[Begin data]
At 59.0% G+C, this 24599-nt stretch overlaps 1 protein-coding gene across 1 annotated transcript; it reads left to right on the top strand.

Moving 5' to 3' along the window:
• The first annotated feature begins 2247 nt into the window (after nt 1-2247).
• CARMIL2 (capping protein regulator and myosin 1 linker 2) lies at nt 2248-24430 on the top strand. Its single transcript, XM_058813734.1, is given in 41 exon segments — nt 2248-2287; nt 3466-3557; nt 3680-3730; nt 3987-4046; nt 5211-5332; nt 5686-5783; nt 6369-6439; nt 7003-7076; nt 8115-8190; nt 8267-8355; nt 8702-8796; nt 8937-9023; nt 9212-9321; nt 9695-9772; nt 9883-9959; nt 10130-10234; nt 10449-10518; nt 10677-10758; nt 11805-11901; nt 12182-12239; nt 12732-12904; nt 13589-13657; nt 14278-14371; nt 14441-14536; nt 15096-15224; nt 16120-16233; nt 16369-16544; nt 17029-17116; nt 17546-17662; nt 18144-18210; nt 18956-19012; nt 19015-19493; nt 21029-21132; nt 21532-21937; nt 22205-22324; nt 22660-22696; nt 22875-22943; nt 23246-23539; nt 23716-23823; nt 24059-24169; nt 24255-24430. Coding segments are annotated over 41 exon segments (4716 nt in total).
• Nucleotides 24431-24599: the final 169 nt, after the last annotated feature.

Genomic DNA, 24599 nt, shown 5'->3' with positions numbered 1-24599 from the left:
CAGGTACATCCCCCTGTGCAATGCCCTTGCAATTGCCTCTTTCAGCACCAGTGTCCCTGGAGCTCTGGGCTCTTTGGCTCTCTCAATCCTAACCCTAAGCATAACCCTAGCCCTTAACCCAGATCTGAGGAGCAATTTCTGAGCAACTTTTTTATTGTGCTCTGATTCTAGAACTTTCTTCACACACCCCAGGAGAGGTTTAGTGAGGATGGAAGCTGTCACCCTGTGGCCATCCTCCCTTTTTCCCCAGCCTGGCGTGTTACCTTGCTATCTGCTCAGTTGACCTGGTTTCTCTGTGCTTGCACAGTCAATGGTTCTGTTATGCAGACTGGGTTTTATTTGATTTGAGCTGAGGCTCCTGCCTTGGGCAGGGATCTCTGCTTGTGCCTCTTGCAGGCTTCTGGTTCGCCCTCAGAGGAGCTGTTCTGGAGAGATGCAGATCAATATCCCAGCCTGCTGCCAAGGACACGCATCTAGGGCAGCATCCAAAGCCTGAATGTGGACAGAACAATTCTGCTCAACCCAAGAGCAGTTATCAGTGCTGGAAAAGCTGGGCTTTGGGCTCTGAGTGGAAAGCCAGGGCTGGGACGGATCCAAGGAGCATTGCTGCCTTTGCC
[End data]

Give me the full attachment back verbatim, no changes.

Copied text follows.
At 59.0% G+C, this 24599-nt stretch overlaps 1 protein-coding gene across 1 annotated transcript; it reads left to right on the top strand.

Moving 5' to 3' along the window:
• The first annotated feature begins 2247 nt into the window (after nt 1-2247).
• CARMIL2 (capping protein regulator and myosin 1 linker 2) lies at nt 2248-24430 on the top strand. Its single transcript, XM_058813734.1, is given in 41 exon segments — nt 2248-2287; nt 3466-3557; nt 3680-3730; nt 3987-4046; nt 5211-5332; nt 5686-5783; nt 6369-6439; nt 7003-7076; nt 8115-8190; nt 8267-8355; nt 8702-8796; nt 8937-9023; nt 9212-9321; nt 9695-9772; nt 9883-9959; nt 10130-10234; nt 10449-10518; nt 10677-10758; nt 11805-11901; nt 12182-12239; nt 12732-12904; nt 13589-13657; nt 14278-14371; nt 14441-14536; nt 15096-15224; nt 16120-16233; nt 16369-16544; nt 17029-17116; nt 17546-17662; nt 18144-18210; nt 18956-19012; nt 19015-19493; nt 21029-21132; nt 21532-21937; nt 22205-22324; nt 22660-22696; nt 22875-22943; nt 23246-23539; nt 23716-23823; nt 24059-24169; nt 24255-24430. Coding segments are annotated over 41 exon segments (4716 nt in total).
• Nucleotides 24431-24599: the final 169 nt, after the last annotated feature.

Genomic DNA, 24599 nt, shown 5'->3' with positions numbered 1-24599 from the left:
CAGGTACATCCCCCTGTGCAATGCCCTTGCAATTGCCTCTTTCAGCACCAGTGTCCCTGGAGCTCTGGGCTCTTTGGCTCTCTCAATCCTAACCCTAAGCATAACCCTAGCCCTTAACCCAGATCTGAGGAGCAATTTCTGAGCAACTTTTTTATTGTGCTCTGATTCTAGAACTTTCTTCACACACCCCAGGAGAGGTTTAGTGAGGATGGAAGCTGTCACCCTGTGGCCATCCTCCCTTTTTCCCCAGCCTGGCGTGTTACCTTGCTATCTGCTCAGTTGACCTGGTTTCTCTGTGCTTGCACAGTCAATGGTTCTGTTATGCAGACTGGGTTTTATTTGATTTGAGCTGAGGCTCCTGCCTTGGGCAGGGATCTCTGCTTGTGCCTCTTGCAGGCTTCTGGTTCGCCCTCAGAGGAGCTGTTCTGGAGAGATGCAGATCAATATCCCAGCCTGCTGCCAAGGACACGCATCTAGGGCAGCATCCAAAGCCTGAATGTGGACAGAACAATTCTGCTCAACCCAAGAGCAGTTATCAGTGCTGGAAAAGCTGGGCTTTGGGCTCTGAGTGGAAAGCCAGGGCTGGGACGGATCCAAGGAGCATTGCTGCCTTTGCC